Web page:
The State of Broadband Access in North Carolina
North Carolina ranks 18th among states in terms of broadband access, according to BroadbandNow Research, a firm that provides independent data and research on broadband access and policy. While 94 percent of North Carolinians have access to broadband 100 megabits per second or faster, according to BroadbandNow, only 46.8 percent of the state’s population has access to a low-price wired broadband plan.
By 2025, North Carolina Gov. Roy Cooper wants to increase the percentage of North Carolina households with high-speed internet subscriptions from 73 percent to 80 percent. He also wants to boost the percentage of North Carolina households with children with high-speed internet subscriptions from 81 percent to 100 percent.
The state says that at least 1.1. million households in North Carolina lack access to high-speed broadband, cannot afford it or “do not have the skills needed to take advantage of the digital economy.”
One of the first tasks that North Carolina — and other states such as Georgia, Tennessee and Virginia — will undertake is to create more accurate broadband coverage maps than the ones currently available from the Federal Communications Commission, as The Washington Post and StateScoop report.
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North Carolina’s broadband infrastructure office is looking at each census block for available broadband types — including fiber, fixed-wireless and satellite — and the internet speeds those technologies provide.
Cooper has proposed using $971 million in federal funding to “rapidly build crucial infrastructure in unserved areas to give internet speeds” of 100Mbps download and 20Mbps upload to 98 percent of households, and 50Mbps downlink and 10Mbps uplink to 100 percent of households (with the ability to handle future speeds of 100/100Mbps).
North Carolina is using that census block data to create a map that can better inform state officials about where federal broadband funding should be directed after the state approves its budget, StateScoop reports. That will help avoid duplicating existing investments in areas that already have high-speed broadband and track where the funding is going.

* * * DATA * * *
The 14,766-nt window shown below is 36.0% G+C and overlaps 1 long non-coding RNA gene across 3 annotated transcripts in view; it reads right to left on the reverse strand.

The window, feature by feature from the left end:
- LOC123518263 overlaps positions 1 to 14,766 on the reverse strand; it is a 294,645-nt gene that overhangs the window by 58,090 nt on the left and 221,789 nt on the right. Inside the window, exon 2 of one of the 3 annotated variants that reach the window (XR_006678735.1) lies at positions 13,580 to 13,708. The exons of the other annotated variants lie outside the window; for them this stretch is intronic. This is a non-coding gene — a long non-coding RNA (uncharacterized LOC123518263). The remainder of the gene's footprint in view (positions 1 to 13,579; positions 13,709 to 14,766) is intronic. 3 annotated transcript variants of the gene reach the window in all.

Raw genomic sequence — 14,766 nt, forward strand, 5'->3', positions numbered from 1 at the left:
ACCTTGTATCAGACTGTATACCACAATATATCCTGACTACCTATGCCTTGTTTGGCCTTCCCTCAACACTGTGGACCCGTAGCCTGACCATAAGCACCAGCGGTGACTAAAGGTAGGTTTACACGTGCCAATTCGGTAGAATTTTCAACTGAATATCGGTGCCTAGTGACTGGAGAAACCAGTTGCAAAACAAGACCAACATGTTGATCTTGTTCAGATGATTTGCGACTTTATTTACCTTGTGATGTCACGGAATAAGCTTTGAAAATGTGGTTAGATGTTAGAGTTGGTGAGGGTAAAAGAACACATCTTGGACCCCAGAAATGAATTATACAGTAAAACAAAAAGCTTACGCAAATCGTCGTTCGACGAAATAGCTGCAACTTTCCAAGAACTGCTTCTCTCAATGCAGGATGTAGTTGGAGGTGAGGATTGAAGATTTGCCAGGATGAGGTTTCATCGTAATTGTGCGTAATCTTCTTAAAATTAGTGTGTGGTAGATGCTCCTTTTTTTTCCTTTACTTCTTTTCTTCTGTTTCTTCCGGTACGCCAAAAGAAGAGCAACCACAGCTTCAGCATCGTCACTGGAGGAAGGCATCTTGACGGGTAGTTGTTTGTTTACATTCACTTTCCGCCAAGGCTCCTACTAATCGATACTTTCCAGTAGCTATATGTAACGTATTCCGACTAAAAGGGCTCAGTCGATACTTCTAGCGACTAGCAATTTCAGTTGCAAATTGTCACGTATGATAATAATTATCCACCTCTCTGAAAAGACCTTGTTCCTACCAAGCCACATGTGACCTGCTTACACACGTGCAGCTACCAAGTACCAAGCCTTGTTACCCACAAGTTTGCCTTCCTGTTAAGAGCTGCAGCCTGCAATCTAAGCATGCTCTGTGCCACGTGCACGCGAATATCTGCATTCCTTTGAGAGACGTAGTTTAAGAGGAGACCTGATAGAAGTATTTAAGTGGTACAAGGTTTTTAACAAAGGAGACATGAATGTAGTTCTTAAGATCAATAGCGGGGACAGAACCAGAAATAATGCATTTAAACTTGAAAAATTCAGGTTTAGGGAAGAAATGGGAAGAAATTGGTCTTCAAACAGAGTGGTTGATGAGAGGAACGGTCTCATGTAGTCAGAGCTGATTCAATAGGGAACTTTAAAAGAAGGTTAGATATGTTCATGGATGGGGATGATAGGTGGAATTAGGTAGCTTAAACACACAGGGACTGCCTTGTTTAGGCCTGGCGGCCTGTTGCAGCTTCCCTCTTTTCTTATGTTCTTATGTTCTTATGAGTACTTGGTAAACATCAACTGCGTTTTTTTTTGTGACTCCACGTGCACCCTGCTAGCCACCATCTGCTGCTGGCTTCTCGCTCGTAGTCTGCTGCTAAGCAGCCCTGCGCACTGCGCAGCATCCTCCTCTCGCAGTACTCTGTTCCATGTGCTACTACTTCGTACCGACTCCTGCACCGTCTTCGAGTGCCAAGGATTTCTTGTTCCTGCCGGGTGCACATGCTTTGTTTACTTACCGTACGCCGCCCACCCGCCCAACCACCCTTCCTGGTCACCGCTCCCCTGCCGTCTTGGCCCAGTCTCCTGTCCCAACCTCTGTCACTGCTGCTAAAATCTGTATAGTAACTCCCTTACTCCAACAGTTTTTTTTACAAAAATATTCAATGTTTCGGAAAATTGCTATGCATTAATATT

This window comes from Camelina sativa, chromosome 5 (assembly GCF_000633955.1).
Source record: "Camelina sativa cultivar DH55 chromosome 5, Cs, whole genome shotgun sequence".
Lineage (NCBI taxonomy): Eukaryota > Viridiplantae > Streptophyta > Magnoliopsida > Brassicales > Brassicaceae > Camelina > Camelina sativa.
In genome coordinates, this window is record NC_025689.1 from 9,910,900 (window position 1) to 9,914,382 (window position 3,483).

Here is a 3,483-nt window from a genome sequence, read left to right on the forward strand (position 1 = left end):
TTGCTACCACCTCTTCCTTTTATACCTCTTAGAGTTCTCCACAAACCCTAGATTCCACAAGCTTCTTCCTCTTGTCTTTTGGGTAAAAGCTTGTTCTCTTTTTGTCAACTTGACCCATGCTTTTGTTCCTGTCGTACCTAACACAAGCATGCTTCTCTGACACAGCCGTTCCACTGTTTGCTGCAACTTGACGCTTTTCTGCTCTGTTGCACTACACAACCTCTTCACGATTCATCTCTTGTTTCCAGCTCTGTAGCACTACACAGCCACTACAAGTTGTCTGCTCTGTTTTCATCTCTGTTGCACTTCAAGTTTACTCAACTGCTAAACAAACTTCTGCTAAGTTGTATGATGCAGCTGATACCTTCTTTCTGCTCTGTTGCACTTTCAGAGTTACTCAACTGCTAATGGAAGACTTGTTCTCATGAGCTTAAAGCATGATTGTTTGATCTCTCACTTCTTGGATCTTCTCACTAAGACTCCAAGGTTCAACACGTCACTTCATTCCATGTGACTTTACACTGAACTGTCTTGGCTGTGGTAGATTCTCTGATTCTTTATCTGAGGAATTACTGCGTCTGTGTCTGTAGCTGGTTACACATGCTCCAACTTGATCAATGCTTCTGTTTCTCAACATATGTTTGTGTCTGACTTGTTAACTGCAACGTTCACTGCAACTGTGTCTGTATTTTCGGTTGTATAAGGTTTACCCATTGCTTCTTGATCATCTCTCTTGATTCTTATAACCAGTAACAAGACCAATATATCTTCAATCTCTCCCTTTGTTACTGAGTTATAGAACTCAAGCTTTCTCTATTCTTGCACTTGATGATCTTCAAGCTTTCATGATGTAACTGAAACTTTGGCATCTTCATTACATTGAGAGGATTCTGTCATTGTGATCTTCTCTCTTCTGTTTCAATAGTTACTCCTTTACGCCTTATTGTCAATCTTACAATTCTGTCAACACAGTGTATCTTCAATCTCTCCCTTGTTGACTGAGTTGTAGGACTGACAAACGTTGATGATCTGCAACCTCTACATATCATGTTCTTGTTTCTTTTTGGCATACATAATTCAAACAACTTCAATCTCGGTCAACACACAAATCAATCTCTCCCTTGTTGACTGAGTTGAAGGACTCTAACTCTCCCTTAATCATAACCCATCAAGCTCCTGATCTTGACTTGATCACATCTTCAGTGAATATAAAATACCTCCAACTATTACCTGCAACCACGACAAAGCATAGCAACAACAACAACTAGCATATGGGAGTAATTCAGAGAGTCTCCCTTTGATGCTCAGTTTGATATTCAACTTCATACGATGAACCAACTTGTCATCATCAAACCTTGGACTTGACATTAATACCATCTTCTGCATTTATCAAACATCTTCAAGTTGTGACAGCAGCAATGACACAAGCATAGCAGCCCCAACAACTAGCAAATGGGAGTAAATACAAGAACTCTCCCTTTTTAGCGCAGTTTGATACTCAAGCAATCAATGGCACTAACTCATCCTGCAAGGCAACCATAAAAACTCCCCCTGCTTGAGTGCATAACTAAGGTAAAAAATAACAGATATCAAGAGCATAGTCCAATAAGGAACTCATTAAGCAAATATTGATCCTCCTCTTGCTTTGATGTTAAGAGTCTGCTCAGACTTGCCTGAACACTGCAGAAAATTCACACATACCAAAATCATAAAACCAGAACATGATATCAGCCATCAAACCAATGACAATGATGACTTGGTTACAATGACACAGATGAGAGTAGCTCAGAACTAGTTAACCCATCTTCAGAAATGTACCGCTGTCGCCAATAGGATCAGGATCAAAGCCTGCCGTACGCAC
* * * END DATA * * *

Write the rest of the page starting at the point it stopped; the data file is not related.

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How North Carolina Aims to Close the Digital Divide
Meanwhile, in late December, Weaver named Angie Bailey director of the state’s Broadband Infrastructure Office within the Division of Broadband and Digital Equity. The state created the division in July 2021 to focus on closing the digital divide in North Carolina.
“Bailey has served as interim director since August 2021 and has focused on planning for infrastructure investments utilizing American Rescue Plan dollars that were recently appropriated by the N.C. General Assembly and planning for subsequent broadband infrastructure funding from the Infrastructure Investment and Jobs Act,” a statement notes.
Cooper’s plan proposes using $420 million to “promote federal programs for affordable internet and continue subscription support once federal funding ends” and $165 million to “give 365,000 households the devices, repair support and digital literacy and skills training to participate in the digital economy.”
“It’s great if I can run a fiber line by your house, but if you can’t afford it, or if you don’t have a laptop, or you don’t have the digital skills, that fiber line is of no use to you,” Nate Denny, deputy secretary for broadband and digital equity with the North Carolina Department of Information Technology, tells Grist. “We knew this was a problem before we fell into a global pandemic, but COVID has really brought it home.”
The plan is also focused on closing racial disparities in access to high-speed broadband and seeks to increase adoption rates to 80 percent across racial subgroups including Native American (currently 57 percent), Black (currently 64 percent), Latinx (currently 68 percent) and white populations (currently 76 percent).
“We are in weekly conversations in several different stakeholder-convening efforts to bring states together and share ideas and best practices,” Denny said in December, according to StateScoop. “And to hear, importantly, from the internet provider community, the range of think tanks and consultants that work around this space and understand from both a public and private sector perspective, how states can make sure they’re pursuing these investments in as impactful a way as possible.”